The housing market has been good to homeowners. In 2017, people who own homes saw record equity growth pushed higher and higher by a mix of rising existing home prices and record low for sale inventory. In essence, the housing market in 2017, was a tale of two opposites — Good for sellers, bad for buyers.
With increased prices came lower affordability levels. Still, rising rents are nudging most working adults to at least attempt to buy a house. Demand for entry-level and move-up homes peaked last year. In 2018, that demand will continue despite rising interest rates and changes to the tax code. Here are our predictions for the 2018 housing market.
The housing market ended 2017 on a high note — home prices soared about 6%, according to the National Association of Realtors. For sellers, it was a time to cash in and afford something bigger. For buyers, it was mad rush of multiple offers and multiple months of declined offers. In 2018, expect more of the same. Lawrence Yun, chief economist at the National Association of Realtors said, “home price gains will be softer with national median price increases of 1% – 3%.”
More homeowners are staying put; sitting on mounds of equity. To be specific, homeowner equity reached a new high in 2017 at nearly $14 trillion, that’s about $0.5 trillion higher than the 2006 housing peak and more than double the $6 trillion amount during the Great Recession, according to Corelogic. Home equity represents about 20% of a homeowner’s net worth. With restore home values and few homes on the market, many homeowners are sitting pretty and staying put.
Higher Interest Rates
The Federal Open Market Committee recently released its decision to raise the federal funds rate 1-1/4 to 1-1/2 percent citing the strong economy and low unemployment. What does that mean for housing? Higher mortgage interest rates. In fact, The Fed is expected to raised interest rates three times in 2018 putting pressure on skyrocketing home prices. Yun expects mortgage rates to slowly tick up to around 4.5% by the end of 2018.
Source: Freddie Mac
In November 2017, there was a scant 3.4 month supply of houses for sale, that’s a 15% decrease from the same time in 2016, according to NAR. Dwindling inventory means multiple offers and frustrated buyers. To be sure, the lack of inventory caused prices to skyrocket 48% from the low point in 2011, according to NAR. As more millennials enter the housing market, there are fewer opportunities to convert these renters into owners which means the homeownership rate will continue to languish around 63.7%, the lowest rate in more than 50 years, according to the Department of Commerce.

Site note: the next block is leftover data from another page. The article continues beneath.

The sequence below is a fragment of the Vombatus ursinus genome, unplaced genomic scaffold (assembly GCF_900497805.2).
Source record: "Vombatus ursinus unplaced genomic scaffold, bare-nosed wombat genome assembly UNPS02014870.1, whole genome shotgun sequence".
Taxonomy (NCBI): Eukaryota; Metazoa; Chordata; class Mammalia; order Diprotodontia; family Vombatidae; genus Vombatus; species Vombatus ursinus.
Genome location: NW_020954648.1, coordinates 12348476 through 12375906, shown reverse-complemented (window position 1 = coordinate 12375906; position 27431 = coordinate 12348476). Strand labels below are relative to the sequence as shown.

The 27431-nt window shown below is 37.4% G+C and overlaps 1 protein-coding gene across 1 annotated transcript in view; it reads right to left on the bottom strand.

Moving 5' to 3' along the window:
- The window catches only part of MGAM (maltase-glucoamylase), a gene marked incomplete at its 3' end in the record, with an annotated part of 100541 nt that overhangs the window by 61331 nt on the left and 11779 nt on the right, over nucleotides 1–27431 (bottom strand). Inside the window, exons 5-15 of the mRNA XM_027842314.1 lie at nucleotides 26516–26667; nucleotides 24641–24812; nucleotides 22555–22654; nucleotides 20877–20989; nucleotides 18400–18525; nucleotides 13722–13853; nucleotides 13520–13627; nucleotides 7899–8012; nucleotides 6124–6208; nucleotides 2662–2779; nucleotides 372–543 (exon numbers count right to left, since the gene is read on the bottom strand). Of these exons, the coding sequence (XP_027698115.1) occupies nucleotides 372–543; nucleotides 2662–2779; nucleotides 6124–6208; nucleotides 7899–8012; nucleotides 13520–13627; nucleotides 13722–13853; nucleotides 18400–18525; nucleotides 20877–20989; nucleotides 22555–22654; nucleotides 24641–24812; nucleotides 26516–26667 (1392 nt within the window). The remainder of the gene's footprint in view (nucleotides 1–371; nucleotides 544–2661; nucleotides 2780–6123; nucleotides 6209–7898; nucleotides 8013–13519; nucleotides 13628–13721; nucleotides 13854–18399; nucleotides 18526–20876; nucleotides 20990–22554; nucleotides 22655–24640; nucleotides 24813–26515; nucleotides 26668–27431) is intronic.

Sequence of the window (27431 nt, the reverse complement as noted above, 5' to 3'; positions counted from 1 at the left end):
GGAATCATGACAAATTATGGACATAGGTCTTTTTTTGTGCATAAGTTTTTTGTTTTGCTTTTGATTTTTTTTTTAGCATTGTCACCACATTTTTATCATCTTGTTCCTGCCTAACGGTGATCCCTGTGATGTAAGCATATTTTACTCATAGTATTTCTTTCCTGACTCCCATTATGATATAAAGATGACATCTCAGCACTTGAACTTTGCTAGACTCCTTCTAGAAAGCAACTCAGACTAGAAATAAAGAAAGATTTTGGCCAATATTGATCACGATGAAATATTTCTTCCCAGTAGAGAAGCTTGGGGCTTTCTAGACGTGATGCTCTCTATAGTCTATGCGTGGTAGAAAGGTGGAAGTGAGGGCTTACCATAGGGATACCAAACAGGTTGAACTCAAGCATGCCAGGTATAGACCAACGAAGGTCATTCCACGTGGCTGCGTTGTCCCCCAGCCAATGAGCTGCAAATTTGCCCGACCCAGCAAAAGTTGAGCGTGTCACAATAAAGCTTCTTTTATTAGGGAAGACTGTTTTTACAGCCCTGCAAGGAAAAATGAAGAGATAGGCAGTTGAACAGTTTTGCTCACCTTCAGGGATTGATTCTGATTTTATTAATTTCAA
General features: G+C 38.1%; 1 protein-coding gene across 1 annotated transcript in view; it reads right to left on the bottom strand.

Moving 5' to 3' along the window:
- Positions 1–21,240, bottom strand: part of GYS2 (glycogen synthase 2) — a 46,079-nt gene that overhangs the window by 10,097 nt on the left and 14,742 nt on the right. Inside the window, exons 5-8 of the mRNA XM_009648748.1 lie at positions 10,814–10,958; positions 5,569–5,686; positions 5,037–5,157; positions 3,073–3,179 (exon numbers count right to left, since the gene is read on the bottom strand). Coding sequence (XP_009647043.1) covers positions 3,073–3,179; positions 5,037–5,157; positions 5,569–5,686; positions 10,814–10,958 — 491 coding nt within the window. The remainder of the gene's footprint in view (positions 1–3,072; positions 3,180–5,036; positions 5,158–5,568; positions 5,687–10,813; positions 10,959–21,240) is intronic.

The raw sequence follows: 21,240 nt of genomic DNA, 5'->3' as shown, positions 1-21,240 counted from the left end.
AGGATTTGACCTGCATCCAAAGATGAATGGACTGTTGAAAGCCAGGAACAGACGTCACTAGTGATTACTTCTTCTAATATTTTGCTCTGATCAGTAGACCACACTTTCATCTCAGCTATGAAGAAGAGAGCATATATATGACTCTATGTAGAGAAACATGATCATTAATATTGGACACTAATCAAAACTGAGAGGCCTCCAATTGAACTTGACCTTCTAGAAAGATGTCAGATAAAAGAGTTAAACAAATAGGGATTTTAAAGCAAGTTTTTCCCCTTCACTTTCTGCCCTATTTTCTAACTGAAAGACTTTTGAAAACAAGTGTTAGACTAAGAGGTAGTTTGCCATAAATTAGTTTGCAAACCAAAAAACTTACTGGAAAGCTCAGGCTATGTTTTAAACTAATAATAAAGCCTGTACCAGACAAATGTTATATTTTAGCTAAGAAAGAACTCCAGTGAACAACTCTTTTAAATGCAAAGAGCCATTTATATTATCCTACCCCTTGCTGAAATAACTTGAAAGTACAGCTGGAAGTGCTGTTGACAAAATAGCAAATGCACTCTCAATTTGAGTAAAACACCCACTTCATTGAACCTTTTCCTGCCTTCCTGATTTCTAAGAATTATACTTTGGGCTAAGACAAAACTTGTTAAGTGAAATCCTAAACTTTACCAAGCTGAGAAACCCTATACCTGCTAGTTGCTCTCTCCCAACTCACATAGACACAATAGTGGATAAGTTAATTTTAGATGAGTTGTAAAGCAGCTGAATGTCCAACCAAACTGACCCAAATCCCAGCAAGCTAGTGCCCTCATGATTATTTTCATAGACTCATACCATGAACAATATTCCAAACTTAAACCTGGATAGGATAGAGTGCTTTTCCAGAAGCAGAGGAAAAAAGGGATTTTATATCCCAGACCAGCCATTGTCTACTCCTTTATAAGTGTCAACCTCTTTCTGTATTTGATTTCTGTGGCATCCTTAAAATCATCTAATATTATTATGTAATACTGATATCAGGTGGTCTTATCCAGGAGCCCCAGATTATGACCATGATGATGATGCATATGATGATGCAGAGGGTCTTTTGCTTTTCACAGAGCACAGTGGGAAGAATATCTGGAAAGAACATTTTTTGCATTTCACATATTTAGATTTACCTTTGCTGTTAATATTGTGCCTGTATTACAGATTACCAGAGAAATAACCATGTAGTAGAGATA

More New Construction
Home builders are promising to construct more housing — this time around in the entry level price range. Since the housing recovery, builders have been sluggish to post new homes for sale. Those they did construct were larger homes relegated to high-end buyers. New tax laws may impact that. The latest trend in new construction housing is smaller floor plans, according to the National Association of Home Builders. Even though builder confidence is at a record high, NAR forecasts single-family housing starts to jump 9.4% to 950,000 this year, well below the 50-year average of 1.2 million new construction home starts. Thus, Yun says new construction home sales will rise to around 700,000 in 2018, up from around 600,000 in 2017.
Homeowner Tax Implications
The mortgage interest deduction on primary and second homes has been modified with the new tax plan passed into law before Christmas. Now, only homeowners will mortgages less than $750,000 will be able to deduct mortgage interest. Likewise, property tax deductions will be capped at $10,000. This move especially impacts high cost housing markets like New York and California where the median price of a single family home is about $1 million. Moody Analytics expects these new tax laws to reduce high end home prices by 10%. It also expects national home prices to moderate once the full impact of the tax laws are in place in 2019.